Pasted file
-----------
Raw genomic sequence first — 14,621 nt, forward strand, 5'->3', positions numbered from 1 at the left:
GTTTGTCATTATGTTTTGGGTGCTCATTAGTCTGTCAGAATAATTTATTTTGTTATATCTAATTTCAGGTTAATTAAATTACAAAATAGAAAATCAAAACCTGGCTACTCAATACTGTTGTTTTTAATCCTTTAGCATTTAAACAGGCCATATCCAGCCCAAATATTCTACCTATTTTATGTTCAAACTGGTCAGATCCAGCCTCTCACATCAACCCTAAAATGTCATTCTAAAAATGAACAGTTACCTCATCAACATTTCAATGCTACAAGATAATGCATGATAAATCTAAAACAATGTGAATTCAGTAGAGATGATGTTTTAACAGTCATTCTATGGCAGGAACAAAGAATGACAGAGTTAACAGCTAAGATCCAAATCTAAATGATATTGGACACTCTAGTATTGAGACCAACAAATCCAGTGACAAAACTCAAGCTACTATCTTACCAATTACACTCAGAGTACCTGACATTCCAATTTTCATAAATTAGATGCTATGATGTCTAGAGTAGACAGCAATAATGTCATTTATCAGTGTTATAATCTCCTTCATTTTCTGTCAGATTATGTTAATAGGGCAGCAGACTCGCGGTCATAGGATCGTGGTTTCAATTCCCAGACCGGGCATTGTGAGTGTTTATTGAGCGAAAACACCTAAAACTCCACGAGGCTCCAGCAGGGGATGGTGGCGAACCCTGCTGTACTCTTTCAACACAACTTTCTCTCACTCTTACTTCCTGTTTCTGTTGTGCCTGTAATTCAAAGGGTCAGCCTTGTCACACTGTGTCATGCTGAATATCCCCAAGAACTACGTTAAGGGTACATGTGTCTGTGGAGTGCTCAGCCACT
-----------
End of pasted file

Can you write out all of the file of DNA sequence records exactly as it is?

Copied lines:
Raw genomic sequence first — 14,621 nt, forward strand, 5'->3', positions numbered from 1 at the left:
GTTTGTCATTATGTTTTGGGTGCTCATTAGTCTGTCAGAATAATTTATTTTGTTATATCTAATTTCAGGTTAATTAAATTACAAAATAGAAAATCAAAACCTGGCTACTCAATACTGTTGTTTTTAATCCTTTAGCATTTAAACAGGCCATATCCAGCCCAAATATTCTACCTATTTTATGTTCAAACTGGTCAGATCCAGCCTCTCACATCAACCCTAAAATGTCATTCTAAAAATGAACAGTTACCTCATCAACATTTCAATGCTACAAGATAATGCATGATAAATCTAAAACAATGTGAATTCAGTAGAGATGATGTTTTAACAGTCATTCTATGGCAGGAACAAAGAATGACAGAGTTAACAGCTAAGATCCAAATCTAAATGATATTGGACACTCTAGTATTGAGACCAACAAATCCAGTGACAAAACTCAAGCTACTATCTTACCAATTACACTCAGAGTACCTGACATTCCAATTTTCATAAATTAGATGCTATGATGTCTAGAGTAGACAGCAATAATGTCATTTATCAGTGTTATAATCTCCTTCATTTTCTGTCAGATTATGTTAATAGGGCAGCAGACTCGCGGTCATAGGATCGTGGTTTCAATTCCCAGACCGGGCATTGTGAGTGTTTATTGAGCGAAAACACCTAAAACTCCACGAGGCTCCAGCAGGGGATGGTGGCGAACCCTGCTGTACTCTTTCAACACAACTTTCTCTCACTCTTACTTCCTGTTTCTGTTGTGCCTGTAATTCAAAGGGTCAGCCTTGTCACACTGTGTCATGCTGAATATCCCCAAGAACTACGTTAAGGGTACATGTGTCTGTGGAGTGCTCAGCCACT